By Samuel Ohwovoriole
The Federal Ministry of Environment, is seeking for total regulatory powers in the environment sector. Minister of state for environment, Mrs. Sharon Ikeazor, who made this known at a stakeholders workshop held in Abuja over the weekend, also called for an amendment to the proposed Petroleum Industry Bill-2020, which is an executive bill before the national assembly, saying it will lead to duplication of environmental regulations in the country.
in a keynote address read on her behalf by the Director of Reforms Mrs. Ajai Bolanle, Mrs. Ikeazor said that environmental issues are the statutory responsibilities of her ministry and its agency, the National Oil Spill Detection and Response Agency (NOSDRA) as expressed by an Act of parliament. She therefore wonders why the PIB seeks to create a Commission or Authority to regulate the same oil industry that NOSDRA has already been empowered by law to perform?
“The failure to address the issues of overlap of functions relating to environmental regulation in the petroleum industry has lingered for too long, and it is for this reason that the matter has come up again in the PIB 2020. The Ministry of environment is very concerned about certain provisions in the PIB especially with regards to the functions of the proposed Nigerian Upstream Regulatory Commission and the Nigerian Midstream and Downstream Petroleum Regulation Authority.
“These proposed organs, which are principally supposed to regulate and monitor technical and commercial operations of the upstream, midstream and downstream sectors of the industry, have been accorded powers in the bill to make and enforce environmental regulations as well as the regulation of the environmental impact assessment processes in the petroleum industry contrary to extant laws and regulations governing environmental regulation in Nigeri,” she said.
Ikeazor noted that NOSDRA is statutorily responsible for the regulation of the petroleum industry in the country.
“NOSDRA, through its establishment by an Act is statutorily responsible for the environmental regulation of the petroleum industry in Nigeria, as well as ensuring sustainable practices in the exploration, production, storage, distribution and dispensing of crude oil and petroleum products across the country.”
According to her, “the ministry was a creation of departments and units from six different federal ministries in 1999 by the Olusegun Obasanjo government. The federal government created the federal ministry of environment by transferring departments and units from six federal ministries.”
while expressing similar views, Director General, NOSDRA, Idris Musa, said the creation of more than one regulatory body will lead to weak regulation as operators will go to the one that is less strict with them. “The federal government established the federal ministry of environment and all environmental matter are within the purview of the ministry. The ministry has at least seven agencies that are charged with sectorial responsibilities as it relates to the economy and the environment. Creating another pocket of environmental managers under any other ministry or agency is a duplication of functions and it creates room for operators especially in the oil industry to hide.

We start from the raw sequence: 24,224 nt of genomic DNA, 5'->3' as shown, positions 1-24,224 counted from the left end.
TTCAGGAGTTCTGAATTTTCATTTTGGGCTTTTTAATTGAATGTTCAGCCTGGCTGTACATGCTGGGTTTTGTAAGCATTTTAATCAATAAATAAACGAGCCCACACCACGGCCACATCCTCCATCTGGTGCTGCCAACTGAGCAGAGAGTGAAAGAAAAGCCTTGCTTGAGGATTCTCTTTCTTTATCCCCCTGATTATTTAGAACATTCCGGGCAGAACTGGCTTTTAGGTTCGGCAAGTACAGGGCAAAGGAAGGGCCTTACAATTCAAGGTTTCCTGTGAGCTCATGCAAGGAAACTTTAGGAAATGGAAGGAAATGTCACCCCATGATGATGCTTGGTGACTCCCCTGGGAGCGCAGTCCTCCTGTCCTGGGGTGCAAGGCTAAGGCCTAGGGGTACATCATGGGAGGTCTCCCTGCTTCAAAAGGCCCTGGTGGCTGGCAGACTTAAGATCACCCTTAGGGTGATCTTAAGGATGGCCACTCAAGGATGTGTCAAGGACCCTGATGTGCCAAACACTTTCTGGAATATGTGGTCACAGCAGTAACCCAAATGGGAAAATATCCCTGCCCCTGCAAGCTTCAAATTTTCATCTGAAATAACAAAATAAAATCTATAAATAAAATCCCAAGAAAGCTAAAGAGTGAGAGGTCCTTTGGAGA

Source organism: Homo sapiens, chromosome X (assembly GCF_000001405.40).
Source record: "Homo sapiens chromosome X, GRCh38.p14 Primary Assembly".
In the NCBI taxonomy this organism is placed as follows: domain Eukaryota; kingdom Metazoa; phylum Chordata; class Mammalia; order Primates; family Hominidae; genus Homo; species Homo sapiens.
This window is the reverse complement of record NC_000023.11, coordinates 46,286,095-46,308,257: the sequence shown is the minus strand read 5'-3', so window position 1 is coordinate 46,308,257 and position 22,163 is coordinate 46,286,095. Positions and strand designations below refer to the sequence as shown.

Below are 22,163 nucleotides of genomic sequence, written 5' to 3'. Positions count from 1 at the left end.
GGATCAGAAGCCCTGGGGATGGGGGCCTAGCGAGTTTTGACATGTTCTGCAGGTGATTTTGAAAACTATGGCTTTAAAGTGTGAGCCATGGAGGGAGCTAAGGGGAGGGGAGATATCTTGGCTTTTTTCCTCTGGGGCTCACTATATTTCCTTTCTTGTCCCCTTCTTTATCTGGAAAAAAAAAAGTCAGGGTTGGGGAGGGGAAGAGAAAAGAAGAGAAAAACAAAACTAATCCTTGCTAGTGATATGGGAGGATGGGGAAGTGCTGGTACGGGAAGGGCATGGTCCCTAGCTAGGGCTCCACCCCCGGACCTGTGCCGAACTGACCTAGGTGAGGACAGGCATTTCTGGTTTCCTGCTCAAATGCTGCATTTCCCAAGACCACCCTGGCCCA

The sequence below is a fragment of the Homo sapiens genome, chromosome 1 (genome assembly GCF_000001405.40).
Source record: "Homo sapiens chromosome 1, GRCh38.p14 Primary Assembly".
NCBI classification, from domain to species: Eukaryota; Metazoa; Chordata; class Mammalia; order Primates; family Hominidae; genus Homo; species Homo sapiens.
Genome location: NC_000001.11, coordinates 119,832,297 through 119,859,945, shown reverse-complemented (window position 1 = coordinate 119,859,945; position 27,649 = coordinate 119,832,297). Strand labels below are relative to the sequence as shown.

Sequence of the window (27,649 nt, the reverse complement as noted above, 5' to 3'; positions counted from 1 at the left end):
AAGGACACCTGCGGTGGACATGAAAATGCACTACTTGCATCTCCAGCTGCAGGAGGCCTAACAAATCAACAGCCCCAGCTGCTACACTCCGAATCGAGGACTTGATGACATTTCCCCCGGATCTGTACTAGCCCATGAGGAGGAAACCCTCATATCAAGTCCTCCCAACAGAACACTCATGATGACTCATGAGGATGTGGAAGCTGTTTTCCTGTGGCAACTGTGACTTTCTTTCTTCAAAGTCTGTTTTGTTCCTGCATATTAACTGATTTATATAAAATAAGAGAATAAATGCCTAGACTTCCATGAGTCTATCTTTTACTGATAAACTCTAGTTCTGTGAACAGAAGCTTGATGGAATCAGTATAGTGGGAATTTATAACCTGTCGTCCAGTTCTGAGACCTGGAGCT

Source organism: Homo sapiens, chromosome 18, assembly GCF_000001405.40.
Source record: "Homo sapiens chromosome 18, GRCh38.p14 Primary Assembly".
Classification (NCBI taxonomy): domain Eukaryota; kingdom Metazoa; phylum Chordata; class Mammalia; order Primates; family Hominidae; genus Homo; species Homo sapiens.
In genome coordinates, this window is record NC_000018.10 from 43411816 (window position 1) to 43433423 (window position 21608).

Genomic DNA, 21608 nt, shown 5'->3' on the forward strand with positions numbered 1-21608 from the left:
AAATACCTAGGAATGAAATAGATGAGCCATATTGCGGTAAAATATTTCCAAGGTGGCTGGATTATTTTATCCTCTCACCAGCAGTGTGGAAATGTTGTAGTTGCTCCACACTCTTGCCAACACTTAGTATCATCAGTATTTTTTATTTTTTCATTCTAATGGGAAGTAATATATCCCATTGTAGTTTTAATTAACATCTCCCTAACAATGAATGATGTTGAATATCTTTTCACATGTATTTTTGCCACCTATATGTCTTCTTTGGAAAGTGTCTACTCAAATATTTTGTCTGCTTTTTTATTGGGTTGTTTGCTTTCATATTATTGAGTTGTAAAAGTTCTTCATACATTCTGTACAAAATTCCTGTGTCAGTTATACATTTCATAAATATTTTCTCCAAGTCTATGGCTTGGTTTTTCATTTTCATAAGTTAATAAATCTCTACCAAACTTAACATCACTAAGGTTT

“If you situate it in one, you know that if they don’t do what you say by rule of law and operations; they have nowhere to run to. But when you create double regulatory bodies, you allow the operators to escape. And we should not do that. ” he advised.
The Senior Project Officer, Environment, Stakeholder Democracy Network (SDN), Jesse-Martin Manufor, said they are using this workshop to create awareness for major stakeholders so that they will know what to do during the public hearings that will by organized by the national assembly. He said they couldn’t make inputs earlier on because the bill is an executive bill.
“We are looking at the PIB as it affects the environment. Our main purpose of today’s event is to ex-ray two sections of the PIB that are in contraventions of already established laws by the federal government. The PIB came as an executive bill and went straight to the national assembly; we will engage the national assembly through public hearing or any other form and see that those grey areas are expunged,” he stated.
In his presentation, the Senior Technical Adviser to Director General of NOSDRA, John Lahu, highlighted the areas that the creation of a Commission and Authority to regulate oil impacts on the environment; some of which includes: “Sub-section 6(i) ensure strict implementation of environmental policies, laws and regulations for upstream petroleum operations. Compliance enforcement of environmental laws and policies in the petroleum sector is the responsibility of the Federal Ministry of Environment and the National Oil Spill Detection and Response Agency (NOSDRA).
“This provision should be expunged from the proposed Act as it is purely a responsibility vested in the Federal Ministry of Environment/NOSDRA, he said.
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